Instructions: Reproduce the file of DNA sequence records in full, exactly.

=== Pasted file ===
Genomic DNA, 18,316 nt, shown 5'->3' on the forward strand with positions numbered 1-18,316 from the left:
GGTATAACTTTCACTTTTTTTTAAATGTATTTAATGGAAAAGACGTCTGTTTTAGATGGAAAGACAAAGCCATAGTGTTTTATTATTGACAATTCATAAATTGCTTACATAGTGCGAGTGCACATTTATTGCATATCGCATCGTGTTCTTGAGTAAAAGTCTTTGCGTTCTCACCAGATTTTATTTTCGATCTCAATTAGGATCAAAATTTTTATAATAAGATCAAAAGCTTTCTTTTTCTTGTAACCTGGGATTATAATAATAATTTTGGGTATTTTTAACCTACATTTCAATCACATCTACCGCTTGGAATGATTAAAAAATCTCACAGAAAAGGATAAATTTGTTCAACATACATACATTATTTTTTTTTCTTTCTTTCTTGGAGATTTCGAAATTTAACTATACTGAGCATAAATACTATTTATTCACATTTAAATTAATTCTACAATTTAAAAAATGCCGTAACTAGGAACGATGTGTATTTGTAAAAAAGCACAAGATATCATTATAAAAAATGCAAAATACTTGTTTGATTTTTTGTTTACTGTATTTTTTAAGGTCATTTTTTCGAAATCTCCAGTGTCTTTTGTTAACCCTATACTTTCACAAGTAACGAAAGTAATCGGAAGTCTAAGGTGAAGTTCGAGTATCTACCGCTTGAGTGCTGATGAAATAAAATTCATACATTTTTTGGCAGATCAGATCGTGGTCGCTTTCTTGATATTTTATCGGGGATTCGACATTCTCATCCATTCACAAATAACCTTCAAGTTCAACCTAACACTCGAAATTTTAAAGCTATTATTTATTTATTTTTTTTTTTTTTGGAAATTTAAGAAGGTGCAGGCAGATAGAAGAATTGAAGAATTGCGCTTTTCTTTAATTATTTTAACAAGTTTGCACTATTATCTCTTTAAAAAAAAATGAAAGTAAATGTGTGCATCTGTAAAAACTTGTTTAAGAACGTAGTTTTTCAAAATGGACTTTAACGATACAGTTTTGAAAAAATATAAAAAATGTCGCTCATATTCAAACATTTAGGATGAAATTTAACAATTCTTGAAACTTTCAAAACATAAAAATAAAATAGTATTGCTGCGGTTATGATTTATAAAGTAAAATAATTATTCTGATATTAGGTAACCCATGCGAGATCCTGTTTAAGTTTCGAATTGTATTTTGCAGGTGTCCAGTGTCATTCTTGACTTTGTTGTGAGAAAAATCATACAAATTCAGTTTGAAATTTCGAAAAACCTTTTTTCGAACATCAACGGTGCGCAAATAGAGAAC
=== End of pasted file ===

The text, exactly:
Genomic DNA, 18,316 nt, shown 5'->3' on the forward strand with positions numbered 1-18,316 from the left:
GGTATAACTTTCACTTTTTTTTAAATGTATTTAATGGAAAAGACGTCTGTTTTAGATGGAAAGACAAAGCCATAGTGTTTTATTATTGACAATTCATAAATTGCTTACATAGTGCGAGTGCACATTTATTGCATATCGCATCGTGTTCTTGAGTAAAAGTCTTTGCGTTCTCACCAGATTTTATTTTCGATCTCAATTAGGATCAAAATTTTTATAATAAGATCAAAAGCTTTCTTTTTCTTGTAACCTGGGATTATAATAATAATTTTGGGTATTTTTAACCTACATTTCAATCACATCTACCGCTTGGAATGATTAAAAAATCTCACAGAAAAGGATAAATTTGTTCAACATACATACATTATTTTTTTTTCTTTCTTTCTTGGAGATTTCGAAATTTAACTATACTGAGCATAAATACTATTTATTCACATTTAAATTAATTCTACAATTTAAAAAATGCCGTAACTAGGAACGATGTGTATTTGTAAAAAAGCACAAGATATCATTATAAAAAATGCAAAATACTTGTTTGATTTTTTGTTTACTGTATTTTTTAAGGTCATTTTTTCGAAATCTCCAGTGTCTTTTGTTAACCCTATACTTTCACAAGTAACGAAAGTAATCGGAAGTCTAAGGTGAAGTTCGAGTATCTACCGCTTGAGTGCTGATGAAATAAAATTCATACATTTTTTGGCAGATCAGATCGTGGTCGCTTTCTTGATATTTTATCGGGGATTCGACATTCTCATCCATTCACAAATAACCTTCAAGTTCAACCTAACACTCGAAATTTTAAAGCTATTATTTATTTATTTTTTTTTTTTTTGGAAATTTAAGAAGGTGCAGGCAGATAGAAGAATTGAAGAATTGCGCTTTTCTTTAATTATTTTAACAAGTTTGCACTATTATCTCTTTAAAAAAAAATGAAAGTAAATGTGTGCATCTGTAAAAACTTGTTTAAGAACGTAGTTTTTCAAAATGGACTTTAACGATACAGTTTTGAAAAAATATAAAAAATGTCGCTCATATTCAAACATTTAGGATGAAATTTAACAATTCTTGAAACTTTCAAAACATAAAAATAAAATAGTATTGCTGCGGTTATGATTTATAAAGTAAAATAATTATTCTGATATTAGGTAACCCATGCGAGATCCTGTTTAAGTTTCGAATTGTATTTTGCAGGTGTCCAGTGTCATTCTTGACTTTGTTGTGAGAAAAATCATACAAATTCAGTTTGAAATTTCGAAAAACCTTTTTTCGAACATCAACGGTGCGCAAATAGAGAAC